My ebook had the entire Anne Shirley series in one collection so I didn’t have a cover of just the Anne of Green Gables book.
Anne of Green Gables is a work of fiction by Lucy Maud Montgomery. First published in 1908, it is a popular children’s novel about the adventures of eleven-year-old orphan Anne Shirley in the fictional town of Avonlea in Prince Edward Island in Canada. Anne mistakenly gets sent to be adopted by siblings Matthew and Marilla Cuthbert, who originally wanted a boy to help around their farmhouse called Green Gables. Matthew liked Anne from the start, in contrast to Marilla’s gradual fondness for the girl. She initially wanted to send Anne back to the orphanage, but decided to let her stay after a few days. This first book in a series of eight narrates of Anne’s life with the Cuthberts, building relationships with people in the Avonlea community, and her time in school.
✓ 33. A book from your childhood
✓ 37. A book with a colour in the title
Anne is full of vivacity, and to be cliché, of fire (she’s a redhead). I found it didn’t seem to match her life experiences prior to arriving at Green Gables — after her parents died when she was a mere 3 months old, she was taken in by a neighbour, a woman named Mrs. Thomas who was poor and had a drunken husband. Anne helped look after their four children, and when Mr.Thomas died when Anne was eight, she had nowhere to go as Mr. Thomas’ mother only wanted to take Mrs. Thomas and their children. A neighbour from up the river named Mrs. Hammond took her in knowing she knew how to look after children, and she had eight (twins three times in succession too). Anne lived with them for two years until Mr. Hammond died (because who wants another mouth to feed when you’re already poor), which is when she had to go to the asylum until she was chosen from adoption.
Anne is described as skinny and pale, probably looked like a frail little thing, but she was bright and unbroken. Quite admirable in an eleven year old, eh? She had a broad imagination, intense and colourful, which got her through those trying times. She had an entirely different life inside her head, imagined friends and spirits to existence, which was both sad and annoying (she and a real life friend imagined a wood with spirits which ended up scaring both of them at night). This tendency to daydream happened very often, which meant she had a tendency to be flighty and easily distracted too. But she was brilliant when she applies herself, and she works hard once she has a goal to achieve. This concerns everything — from schoolwork, to play time, to pleasing people she loves.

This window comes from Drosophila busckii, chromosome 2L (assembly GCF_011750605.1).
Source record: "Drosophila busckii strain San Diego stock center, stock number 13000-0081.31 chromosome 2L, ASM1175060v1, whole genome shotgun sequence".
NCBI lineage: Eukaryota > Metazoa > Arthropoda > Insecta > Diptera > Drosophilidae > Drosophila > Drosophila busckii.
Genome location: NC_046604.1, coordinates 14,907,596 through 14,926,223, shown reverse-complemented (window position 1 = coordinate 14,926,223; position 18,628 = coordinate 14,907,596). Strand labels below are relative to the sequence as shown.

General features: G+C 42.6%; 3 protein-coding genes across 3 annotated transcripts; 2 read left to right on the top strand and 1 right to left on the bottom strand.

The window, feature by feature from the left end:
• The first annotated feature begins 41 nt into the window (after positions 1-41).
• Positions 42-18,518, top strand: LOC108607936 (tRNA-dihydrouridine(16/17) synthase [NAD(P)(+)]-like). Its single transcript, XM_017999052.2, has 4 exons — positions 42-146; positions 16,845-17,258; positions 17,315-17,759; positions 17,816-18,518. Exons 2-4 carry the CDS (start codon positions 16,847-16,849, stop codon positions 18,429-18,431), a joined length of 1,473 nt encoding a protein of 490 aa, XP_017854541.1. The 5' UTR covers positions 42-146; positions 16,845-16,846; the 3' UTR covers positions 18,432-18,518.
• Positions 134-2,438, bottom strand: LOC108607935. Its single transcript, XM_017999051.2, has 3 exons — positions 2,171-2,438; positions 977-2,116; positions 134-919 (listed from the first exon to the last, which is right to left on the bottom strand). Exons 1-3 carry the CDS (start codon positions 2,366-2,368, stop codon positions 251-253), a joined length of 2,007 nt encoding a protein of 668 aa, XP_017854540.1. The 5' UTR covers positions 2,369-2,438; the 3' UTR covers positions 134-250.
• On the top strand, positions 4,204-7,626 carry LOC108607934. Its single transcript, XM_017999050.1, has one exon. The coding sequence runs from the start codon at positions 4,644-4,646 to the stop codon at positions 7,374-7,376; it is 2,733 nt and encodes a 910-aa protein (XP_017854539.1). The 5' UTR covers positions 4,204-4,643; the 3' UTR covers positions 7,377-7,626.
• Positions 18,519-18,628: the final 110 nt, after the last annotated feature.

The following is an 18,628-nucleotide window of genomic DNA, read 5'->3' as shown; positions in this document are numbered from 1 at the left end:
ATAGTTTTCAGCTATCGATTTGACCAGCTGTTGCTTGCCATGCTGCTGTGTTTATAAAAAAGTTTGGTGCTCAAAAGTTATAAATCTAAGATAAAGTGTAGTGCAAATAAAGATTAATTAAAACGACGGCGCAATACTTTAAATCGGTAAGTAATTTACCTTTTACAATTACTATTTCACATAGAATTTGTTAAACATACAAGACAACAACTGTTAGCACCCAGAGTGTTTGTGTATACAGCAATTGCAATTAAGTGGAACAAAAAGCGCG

I only describe Anne here, because the narrative centres around her, and as they go through seasons, it shows Anne blossoming as a young lady. From her being starved of love and guidance, to having a family and a place to call home, to building friendships with children her age, to growing up and being less flighty, and living more in the real world and reconciling it with the beauty of her make-believe one.
It seems this book has been read by many young, school-age girls, and I can see the why they would be fascinated. Reading the book, I sometimes smiled when I think of my own childhood. I remember my desire to explore, wishing to see what Anne’s world is like with the beauty of nature in four seasons, to be her friend and create wonderful worlds and stories with her. But this book isn’t just for nostalgia of the good old times of your childhood; reading it as an adult, I realised that whenever I would get annoyed at Anne, it was because she was being too naïve in my cynically hardened eyes. I have to keep checking myself that she was a child, and it made me realise that while the harshness of living in the real world as an adult can harden a person, one should maybe try not to lose that childlike eagerness and wonder to living life.
“That’s the worst of growing up, and I’m beginning to realize it. the things you wanted so much when you were a child don’t see half so wonderful to you when you get them.”
– L. M. Montgomery (Anne of Green Gables)
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Let’s have a chat!
Have you read Anne of Green Gables when you were younger? How did it affect you then? Have you tried reading it again a decade or so later?
If you haven’t read the book, have you read something of an equivalent that piqued your childhood sense of wonder?